The reality of this for workers has been a relentless attack on their pay, jobs, terms and conditions. With increasing privatisation of public services and outsourcing, it has weakened the services they deliver and led to an ideological rolling back of the welfare state.

Today we have multiple crises facing us from the costs of living and energy crises, to public health and climate change. The twin impacts of Brexit and Covid-19 revealed two important things that were not surpising to those working in the UK civil and public services at least.

In the case of Brexit, the extent of which the hollowing out of expertise and experience showed that major transformations to our economy cannot be done on the cheap without both financial and human resources. In terms of the Covid-19 pandemic, the extraordinary commitment and adaptability of civil and public service workers illustrating just how vital they are to the economic, political, and social well-being of the nation.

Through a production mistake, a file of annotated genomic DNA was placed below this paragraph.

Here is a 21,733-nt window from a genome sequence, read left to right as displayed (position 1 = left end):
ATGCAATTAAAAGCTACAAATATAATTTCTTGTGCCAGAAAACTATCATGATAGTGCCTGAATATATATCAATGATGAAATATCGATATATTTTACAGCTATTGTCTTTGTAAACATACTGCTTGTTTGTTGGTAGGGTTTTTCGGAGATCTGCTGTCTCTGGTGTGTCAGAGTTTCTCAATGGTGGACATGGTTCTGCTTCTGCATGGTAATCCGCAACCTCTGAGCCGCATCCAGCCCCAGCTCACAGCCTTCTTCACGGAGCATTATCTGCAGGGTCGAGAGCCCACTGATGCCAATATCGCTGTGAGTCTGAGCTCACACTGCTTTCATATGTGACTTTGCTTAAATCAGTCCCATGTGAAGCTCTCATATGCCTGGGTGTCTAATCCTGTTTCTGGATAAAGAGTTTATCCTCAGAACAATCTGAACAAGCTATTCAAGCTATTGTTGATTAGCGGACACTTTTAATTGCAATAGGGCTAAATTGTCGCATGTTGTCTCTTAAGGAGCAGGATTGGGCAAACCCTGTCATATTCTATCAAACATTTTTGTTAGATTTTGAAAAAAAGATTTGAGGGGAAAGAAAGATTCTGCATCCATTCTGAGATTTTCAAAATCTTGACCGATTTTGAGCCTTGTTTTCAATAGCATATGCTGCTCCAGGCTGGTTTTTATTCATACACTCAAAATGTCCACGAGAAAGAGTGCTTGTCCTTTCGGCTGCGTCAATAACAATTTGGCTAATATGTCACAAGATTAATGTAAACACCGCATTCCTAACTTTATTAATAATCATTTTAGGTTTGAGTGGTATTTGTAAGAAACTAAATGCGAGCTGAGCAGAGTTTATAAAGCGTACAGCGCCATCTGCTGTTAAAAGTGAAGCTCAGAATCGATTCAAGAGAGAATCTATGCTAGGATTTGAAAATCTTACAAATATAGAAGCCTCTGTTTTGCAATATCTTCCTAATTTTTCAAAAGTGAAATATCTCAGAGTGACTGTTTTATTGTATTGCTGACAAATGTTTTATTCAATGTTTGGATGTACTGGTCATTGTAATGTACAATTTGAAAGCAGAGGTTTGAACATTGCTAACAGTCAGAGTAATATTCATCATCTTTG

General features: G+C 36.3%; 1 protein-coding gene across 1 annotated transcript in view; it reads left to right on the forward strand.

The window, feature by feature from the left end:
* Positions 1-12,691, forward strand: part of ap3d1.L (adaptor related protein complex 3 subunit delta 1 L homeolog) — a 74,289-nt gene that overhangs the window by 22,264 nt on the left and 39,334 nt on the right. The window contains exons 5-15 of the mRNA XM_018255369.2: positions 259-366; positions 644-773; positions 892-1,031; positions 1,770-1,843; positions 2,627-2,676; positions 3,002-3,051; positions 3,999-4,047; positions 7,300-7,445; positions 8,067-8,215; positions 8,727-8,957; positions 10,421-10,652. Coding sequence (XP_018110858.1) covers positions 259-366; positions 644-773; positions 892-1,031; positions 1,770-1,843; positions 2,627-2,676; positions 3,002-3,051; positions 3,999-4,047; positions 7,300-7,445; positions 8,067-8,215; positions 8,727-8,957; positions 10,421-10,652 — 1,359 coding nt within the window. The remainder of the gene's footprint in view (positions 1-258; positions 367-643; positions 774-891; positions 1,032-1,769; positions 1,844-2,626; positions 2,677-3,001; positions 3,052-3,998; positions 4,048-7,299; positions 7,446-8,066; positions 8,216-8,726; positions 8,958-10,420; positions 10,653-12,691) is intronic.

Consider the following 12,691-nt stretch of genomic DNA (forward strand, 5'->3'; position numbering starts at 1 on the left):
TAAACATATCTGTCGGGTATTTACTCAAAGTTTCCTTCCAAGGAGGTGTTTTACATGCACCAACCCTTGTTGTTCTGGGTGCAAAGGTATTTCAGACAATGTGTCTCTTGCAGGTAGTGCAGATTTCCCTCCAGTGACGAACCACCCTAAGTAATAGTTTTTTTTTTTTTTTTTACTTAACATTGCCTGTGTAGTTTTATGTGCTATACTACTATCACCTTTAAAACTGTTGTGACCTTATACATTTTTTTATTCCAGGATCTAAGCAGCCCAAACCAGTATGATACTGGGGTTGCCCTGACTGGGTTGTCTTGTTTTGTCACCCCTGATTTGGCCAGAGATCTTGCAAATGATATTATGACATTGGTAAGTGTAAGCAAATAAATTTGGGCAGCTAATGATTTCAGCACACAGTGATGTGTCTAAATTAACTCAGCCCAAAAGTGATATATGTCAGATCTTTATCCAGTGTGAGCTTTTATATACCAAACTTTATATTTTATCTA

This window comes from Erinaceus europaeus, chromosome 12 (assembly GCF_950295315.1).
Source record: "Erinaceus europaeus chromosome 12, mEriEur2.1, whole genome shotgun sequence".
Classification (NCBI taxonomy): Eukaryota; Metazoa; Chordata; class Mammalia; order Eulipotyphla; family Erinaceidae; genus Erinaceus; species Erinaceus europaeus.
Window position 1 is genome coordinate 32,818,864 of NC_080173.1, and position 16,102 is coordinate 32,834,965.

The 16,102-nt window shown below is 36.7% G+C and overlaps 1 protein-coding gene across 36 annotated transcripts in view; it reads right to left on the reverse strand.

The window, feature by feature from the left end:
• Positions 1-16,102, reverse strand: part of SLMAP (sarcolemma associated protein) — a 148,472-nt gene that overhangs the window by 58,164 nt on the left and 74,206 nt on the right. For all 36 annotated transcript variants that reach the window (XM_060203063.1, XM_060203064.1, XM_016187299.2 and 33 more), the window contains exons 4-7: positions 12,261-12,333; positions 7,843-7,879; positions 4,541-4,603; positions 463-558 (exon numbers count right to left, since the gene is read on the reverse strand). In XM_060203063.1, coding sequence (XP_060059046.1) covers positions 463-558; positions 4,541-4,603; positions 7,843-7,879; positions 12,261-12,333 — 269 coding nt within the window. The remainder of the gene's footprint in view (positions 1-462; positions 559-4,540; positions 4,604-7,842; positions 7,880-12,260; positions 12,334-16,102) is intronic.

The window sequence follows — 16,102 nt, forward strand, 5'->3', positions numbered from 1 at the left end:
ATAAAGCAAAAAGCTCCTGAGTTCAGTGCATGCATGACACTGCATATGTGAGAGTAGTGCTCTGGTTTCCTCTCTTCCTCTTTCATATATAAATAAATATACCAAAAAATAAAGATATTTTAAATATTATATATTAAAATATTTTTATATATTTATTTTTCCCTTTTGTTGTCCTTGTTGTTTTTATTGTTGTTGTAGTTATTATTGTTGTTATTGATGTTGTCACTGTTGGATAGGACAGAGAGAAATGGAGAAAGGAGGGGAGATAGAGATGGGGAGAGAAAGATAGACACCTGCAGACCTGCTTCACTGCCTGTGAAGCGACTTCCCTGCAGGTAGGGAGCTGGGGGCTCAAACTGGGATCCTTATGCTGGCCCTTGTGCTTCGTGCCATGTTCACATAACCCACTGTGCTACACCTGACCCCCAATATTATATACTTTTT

Covid-19 gave a glimpse of what could be possible when the vital role of the civil and public services was briefly recognised. It also showed how the state can be transformative, act with urgency, and coordinate resources for the public good. Key civil service departments had to rapidly adapt for example in delivering the Coronavirus Job Retention or furlough scheme and benefit changes. Factory production lines, in consultation with unions, were quickly repurposed to produce ventilators or PPE equipment.